Arkansas ended fiscal year 2018 with a tidy surplus of nearly $42 million as moderate growth from sales tax collections and strong payroll additions to the state’s brimming labor force lifted the broader economy.
For the fiscal year ended June 30, the Department of Finance and Administration (DFA) reported net available general revenue collections of $5.49 billion, up $146.3 million or 2.7% above year ago levels, and $41.7 million, or 0.8% above the state’s forecast.
Gross tax revenue, a broader economic indicator that includes collections from all available categories, also increased 2.7% to $6.726 billion, up $174.7 million above the same period in 2017. However, in relation to the forecast, gross collections were mostly flat at only $8.3 million, or 0.1% above expectations.
At a State Capitol press event on Tuesday (July 3), Gov. Asa. Hutchinson highlighted the year-end surplus as a windfall from the state’s near-record employment levels that included more than 1.35 million workers at the end of May.
“Our revenues are up because of our strong job growth as well as the growth in our retail sector,” the governor said.
DFA’s year-ending revenue forecast is consistent with a letter that agency Director Larry Walther sent to the Joint Committee on Economic and Tax Policy in May that the state would not need to adjust the state budget to have ample general revenues going into fiscal year 2019, which began on July 1.
“At this time, economic indicators do not warrant an adjustment in the official revenue forecast. The economic recovery is continuing and revenue growth is encouraging, (and) significant adjustments above or below the current growth profile are not justified,“ Walther wrote in his May 16 letter to Rep. Laurie Rushing, R-Hot Springs, co-chair of the joint legislative panel.
Walther’s memo to the legislative panel follows a state law that requires Arkansas’ chief fiscal officer to provide a forecast of general revenues ahead of new the fiscal year. In late 2017, Walther advised the Arkansas Legislative Council (ALC) that net available revenues for fiscal year 2017 ended with a revised total of only $5.34 billion, a decrease of $19 million or 0.4%.
Those year-end adjustments left the official general revenue forecast for fiscal 2018 at $5.45 billion, but resulted in selected changes to gross revenues, income tax refunds and set-asides for the state’s Educational Adequacy fund based on final fiscal year sales tax collections.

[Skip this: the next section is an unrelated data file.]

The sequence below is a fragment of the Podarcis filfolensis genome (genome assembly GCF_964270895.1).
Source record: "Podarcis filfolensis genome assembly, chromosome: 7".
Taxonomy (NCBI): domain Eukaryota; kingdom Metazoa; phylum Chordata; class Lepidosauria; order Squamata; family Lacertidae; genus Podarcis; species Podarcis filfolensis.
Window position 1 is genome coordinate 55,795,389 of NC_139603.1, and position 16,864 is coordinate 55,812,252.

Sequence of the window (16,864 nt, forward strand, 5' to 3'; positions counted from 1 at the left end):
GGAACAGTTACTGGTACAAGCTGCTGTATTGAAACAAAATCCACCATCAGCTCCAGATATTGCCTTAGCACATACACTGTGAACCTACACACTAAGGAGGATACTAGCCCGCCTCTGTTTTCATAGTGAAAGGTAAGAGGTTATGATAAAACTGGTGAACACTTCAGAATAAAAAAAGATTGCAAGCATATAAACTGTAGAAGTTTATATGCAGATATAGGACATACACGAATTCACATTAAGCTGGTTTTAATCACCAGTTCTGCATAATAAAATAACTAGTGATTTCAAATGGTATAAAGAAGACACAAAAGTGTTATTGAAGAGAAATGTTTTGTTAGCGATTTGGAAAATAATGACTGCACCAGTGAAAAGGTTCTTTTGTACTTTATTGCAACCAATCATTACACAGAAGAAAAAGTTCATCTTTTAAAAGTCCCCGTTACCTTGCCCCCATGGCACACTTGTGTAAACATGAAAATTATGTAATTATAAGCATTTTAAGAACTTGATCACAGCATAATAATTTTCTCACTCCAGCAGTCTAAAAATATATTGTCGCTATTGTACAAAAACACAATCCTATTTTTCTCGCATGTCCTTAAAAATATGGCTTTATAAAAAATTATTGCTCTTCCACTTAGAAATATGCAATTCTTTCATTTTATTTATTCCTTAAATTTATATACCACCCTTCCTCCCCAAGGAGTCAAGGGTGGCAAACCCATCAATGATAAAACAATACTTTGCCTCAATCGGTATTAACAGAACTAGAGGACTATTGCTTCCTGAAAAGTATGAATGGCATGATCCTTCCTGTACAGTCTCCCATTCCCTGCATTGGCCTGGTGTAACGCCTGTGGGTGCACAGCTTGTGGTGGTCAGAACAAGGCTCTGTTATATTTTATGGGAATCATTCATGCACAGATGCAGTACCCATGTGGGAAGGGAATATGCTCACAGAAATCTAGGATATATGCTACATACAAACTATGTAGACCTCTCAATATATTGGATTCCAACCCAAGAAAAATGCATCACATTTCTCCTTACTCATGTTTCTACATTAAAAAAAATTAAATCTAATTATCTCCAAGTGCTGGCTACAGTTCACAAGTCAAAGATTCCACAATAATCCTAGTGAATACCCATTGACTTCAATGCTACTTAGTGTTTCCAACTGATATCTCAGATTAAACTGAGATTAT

In his note to the legislature ahead of the 2018 fiscal session that started in January, Walther advised lawmakers that the new 2018 revenue forecast was a slight increase of $104.4 million, or 2% from year ago levels, but noted that sales and use tax collections and corporate income tax filings were below forecast through the first fourth months of the fiscal year.
According to Walther, economic models employed by DFA forecasted continued growth in key economic drivers for revenue gains in Arkansas with moderate job gains and rising wage income. He also predicted that private sector job growth will decelerate slowly over the next two years as the state labor market tightens and rising interest rates constrain activity and rates of new investment.
At the end of the recent 2018 biennial fiscal session in March, Hutchinson signed off on a $5.6 billion budget for fiscal 2019, a modest 2.8% increase in general revenues.
According to DFA economist John Shelnutt, the fiscal year ended above forecast because of sustained growth in individual income tax collections and lower than expected deductions from gross revenue. The main revenue drivers, sales tax collections and payroll withholding, showed moderate to robust growth of 3.4% and 4.6%, respectively, he said.
Statewide, general revenues are primarily driven by individual and corporate income tax collections, sales taxes and other tax collections by the state. Among the major categories, Shelnutt said that individual income tax refunds increased while corporate refunds declined for the year. Gross revenue collections from corporate income tax filings were also below forecast and year ago levels.
Beside gross and net available revenues, individual income tax revenue for the fiscal year 2018 totaled $3.359 billion, up $144.8 million or 4.5% above year ago collections, and $36.5 million or 1.1% above forecast. Income tax refunds year-to-date, which subtract for net available revenue, totaled $493.4 million, up 10.4% compared to the same period a year ago and 1.7% above forecast.
Year-to-date sales and use tax revenue was $2.417 billion, up $79.5 million or 3.4% compared with the previous year and fractionally below forecast. Corporate income taxes for the year fell 6.3% to $406.7 million, which is $27.2 million below year ago levels and $59 million or 12.7% below forecast.
In June, general revenues totaled $557.9 million, or $13.8 million or 2.4% below year ago levels and $2.5 million or 0.4% below the monthly forecast. Revenues in the final month of fiscal 2018 were above year ago levels in individual income and sales tax collections, but down by a large margin in corporate income tax payments.
June gross revenue collections were $659.1 million, a decline of 1.1% or $7.1 million and $13.6 million or 2% below forecast. State budget officials said year ago comparisons of gross revenue are impacted by alternating annual swings in deposits from the state Insurance Department, which is required by law.
OTHER TAX REVENUE SOURCES
July-June 2018: $59.4 million
July-June 2017: $57.5 million
Games of skill
July-June 2018: $64.5 million
July-June 2017: $60.3 million
July-June 2018: $219.9 million
July-June 2017: $221.6 million
July-June 2018: $114.9 million
July-June 2017: $141.9 million